Top 10 Things About Dr. Jose Rizal That Were Not Taught in School

No doubt, the hero in Rizal was a light that guided us. His example of extreme sacrifice for a nation that is wanting to have its first taste of freedom will never be perhaps equaled for a long time.

The closest I get to equate it to modern times is the heroism and bravery of the late statesman-politician Senator Ninoy Aquino. Though many may argue that I believe. There is a lot of B.S. being fielded around in textbooks I suppose. Although, I surely think there are some pieces of truth in the piles and piles of promotion that our dear hero has been getting. Still, I haven’t read any strong negative behavior attributed to our fallen hero. Which is real strange. Must be because he was the real thing or it’s just that we need somebody to look up to and just had to build a monument bigger and taller than all of us. In every park and school. Everywhere.
Folks, here are 10 nuggets of information about José Protacio Rizal Mercado y Alonso Realonda or more commonly called Dr. Jose Rizal. Surely, I bet these things weren’t taught in schools.

#1: Jose Rizal was born with a big head.
Jose Rizal was born with a big head
In an interview with one of Rizal’s forebears, Asuncion Lopez Bantug, the granddaughter of Narcisa Rizal, it was revealed that in fact the young lad was “very conscious” of his looks not only because of his frail body but added to that he had a big head. Apparently, the young hero appeared small for his age.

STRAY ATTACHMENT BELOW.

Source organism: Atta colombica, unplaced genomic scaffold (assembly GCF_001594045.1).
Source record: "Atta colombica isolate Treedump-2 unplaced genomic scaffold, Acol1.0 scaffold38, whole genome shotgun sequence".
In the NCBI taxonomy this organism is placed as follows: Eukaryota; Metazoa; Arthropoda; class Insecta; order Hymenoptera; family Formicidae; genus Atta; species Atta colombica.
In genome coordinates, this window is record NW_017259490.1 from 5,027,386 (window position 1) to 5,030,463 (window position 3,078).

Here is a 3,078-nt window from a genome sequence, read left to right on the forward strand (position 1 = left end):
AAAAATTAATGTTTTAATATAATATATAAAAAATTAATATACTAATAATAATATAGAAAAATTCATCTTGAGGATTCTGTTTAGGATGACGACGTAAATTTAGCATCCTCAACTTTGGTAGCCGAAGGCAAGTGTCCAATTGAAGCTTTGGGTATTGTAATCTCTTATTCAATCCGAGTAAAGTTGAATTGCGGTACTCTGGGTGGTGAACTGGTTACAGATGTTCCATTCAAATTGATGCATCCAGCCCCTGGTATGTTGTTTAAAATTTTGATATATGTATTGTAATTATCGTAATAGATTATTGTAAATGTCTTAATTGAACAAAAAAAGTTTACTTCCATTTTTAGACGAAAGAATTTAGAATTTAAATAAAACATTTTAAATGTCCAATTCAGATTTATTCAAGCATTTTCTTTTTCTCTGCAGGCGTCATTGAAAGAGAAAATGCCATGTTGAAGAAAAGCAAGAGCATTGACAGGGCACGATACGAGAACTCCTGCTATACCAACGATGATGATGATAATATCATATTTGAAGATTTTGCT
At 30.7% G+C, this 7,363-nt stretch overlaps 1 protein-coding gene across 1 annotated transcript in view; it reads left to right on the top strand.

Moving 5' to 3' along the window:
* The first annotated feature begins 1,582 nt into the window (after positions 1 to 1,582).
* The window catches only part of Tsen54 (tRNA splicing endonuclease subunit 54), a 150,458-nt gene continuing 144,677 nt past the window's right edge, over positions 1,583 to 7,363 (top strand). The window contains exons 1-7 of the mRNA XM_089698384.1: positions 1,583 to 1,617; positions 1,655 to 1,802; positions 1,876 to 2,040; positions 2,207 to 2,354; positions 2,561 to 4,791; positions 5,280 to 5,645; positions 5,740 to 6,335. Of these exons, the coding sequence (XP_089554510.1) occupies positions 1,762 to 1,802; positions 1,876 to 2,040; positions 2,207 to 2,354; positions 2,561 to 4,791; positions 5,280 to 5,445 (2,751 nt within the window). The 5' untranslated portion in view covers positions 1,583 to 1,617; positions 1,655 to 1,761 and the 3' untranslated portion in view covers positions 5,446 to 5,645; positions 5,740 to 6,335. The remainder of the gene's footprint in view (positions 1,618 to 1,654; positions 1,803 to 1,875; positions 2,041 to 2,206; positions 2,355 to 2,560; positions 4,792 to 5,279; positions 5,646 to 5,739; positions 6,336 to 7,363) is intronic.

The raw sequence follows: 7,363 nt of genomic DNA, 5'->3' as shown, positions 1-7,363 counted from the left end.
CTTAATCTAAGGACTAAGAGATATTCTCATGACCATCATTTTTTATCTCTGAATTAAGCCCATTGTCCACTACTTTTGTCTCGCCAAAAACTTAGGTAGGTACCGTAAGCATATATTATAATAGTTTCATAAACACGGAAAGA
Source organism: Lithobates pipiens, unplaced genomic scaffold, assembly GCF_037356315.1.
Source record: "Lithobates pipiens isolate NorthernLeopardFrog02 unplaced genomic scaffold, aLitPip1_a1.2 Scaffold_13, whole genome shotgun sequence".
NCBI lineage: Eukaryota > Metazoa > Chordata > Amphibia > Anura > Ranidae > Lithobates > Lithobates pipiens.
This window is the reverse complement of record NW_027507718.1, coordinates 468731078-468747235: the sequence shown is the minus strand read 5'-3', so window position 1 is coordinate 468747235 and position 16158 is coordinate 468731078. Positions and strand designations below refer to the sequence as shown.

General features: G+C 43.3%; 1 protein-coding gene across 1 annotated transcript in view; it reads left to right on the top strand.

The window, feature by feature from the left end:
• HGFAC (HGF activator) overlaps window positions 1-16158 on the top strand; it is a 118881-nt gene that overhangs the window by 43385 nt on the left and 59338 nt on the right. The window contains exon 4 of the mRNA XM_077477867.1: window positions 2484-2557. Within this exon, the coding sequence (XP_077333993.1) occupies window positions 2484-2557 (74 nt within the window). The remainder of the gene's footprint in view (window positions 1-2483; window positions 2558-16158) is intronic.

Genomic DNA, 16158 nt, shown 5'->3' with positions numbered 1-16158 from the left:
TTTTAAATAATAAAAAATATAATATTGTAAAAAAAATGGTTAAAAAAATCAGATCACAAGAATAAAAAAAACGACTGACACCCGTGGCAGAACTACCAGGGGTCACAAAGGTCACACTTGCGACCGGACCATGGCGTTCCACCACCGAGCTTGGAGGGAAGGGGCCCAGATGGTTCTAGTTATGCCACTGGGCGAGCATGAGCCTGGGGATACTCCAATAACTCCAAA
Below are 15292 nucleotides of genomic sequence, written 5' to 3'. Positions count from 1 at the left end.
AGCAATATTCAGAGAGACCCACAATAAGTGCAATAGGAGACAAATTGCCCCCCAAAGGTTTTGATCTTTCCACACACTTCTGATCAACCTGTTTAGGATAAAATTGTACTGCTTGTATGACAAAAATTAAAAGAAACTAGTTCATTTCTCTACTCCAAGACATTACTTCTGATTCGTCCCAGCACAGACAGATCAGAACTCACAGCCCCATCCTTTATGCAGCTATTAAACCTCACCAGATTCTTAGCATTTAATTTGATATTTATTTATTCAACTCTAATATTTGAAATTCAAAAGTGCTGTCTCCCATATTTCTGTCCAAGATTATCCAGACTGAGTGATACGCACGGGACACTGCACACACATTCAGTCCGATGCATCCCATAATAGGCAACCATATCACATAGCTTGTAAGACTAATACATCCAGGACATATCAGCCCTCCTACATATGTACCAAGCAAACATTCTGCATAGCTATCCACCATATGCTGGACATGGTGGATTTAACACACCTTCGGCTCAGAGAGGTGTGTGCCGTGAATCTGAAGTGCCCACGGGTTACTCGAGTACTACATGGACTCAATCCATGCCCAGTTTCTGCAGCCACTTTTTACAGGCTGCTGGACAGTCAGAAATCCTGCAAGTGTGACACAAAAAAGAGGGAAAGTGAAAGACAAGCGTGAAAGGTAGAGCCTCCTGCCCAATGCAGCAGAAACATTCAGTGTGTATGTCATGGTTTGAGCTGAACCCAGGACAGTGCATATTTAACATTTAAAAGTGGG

As a result, many ardent Rizal scholars come to the conclusion that his intellectual gifts were just a way to compensate for his physical limitations.

It was said that that there was a time his sisters caught Rizal in his bahay kubo making a clay statue of Napoleon Bonaparte, the French leader also known for his small stature. When teased, Rizal reportedly said: “All right, guys, say what you want today because in the future, people will make monumentos for me!”
Which came true, of course.

#2: Jose “Pepe” Rizal was bullied as a kid.

Adding woes to the young Rizal, he became the butt of jokes. Perhaps because of his diminutive stature. One time, his elder brother Pedro made fun of him in front of his schoolmates in the shool started by Maestro Justiniano Cruz. Angered, he put his wrestling smarts to the test challenging his brother to a fistfight.

Luckily Rizal won. Plus, it proved to everybody that Rizal is certainly no push-over.

#3: Jose Rizal showed signs of a genius at an early age.
Jose Rizal showed signs of a genius at an early age.
Even at a tender age of 2, Jose Rizal could already read and write. And when most young people are busy about playing and toys, the youthful Rizal wrote his first poem “Sa AkingMgaKababata” (To My Fellow Youth) at the age of 8.

#4: Jose Rizal was a hyper polyglot.

Hyper polyglots, or the ability to master several languages, are special. Had they worked in the DFA (Department of Foreign Affairs) they’d be a star in no time.

Jose Rizal, for his part, speak and write not 5 or 10 languages but a whopping 22 languages: Filipino, Ilokano, Bisayan, Subanon, Latin, Spanish, Greek, English, French, German, Arabic, Malay, Sanskrit, Hebrew, Dutch, Catalan, Japanese, Italian, Chinese, Portugese, Swedish and Russian and more. So obviously, you’d want to travel with Rizal around.

#5: Jose Rizal had many lovers.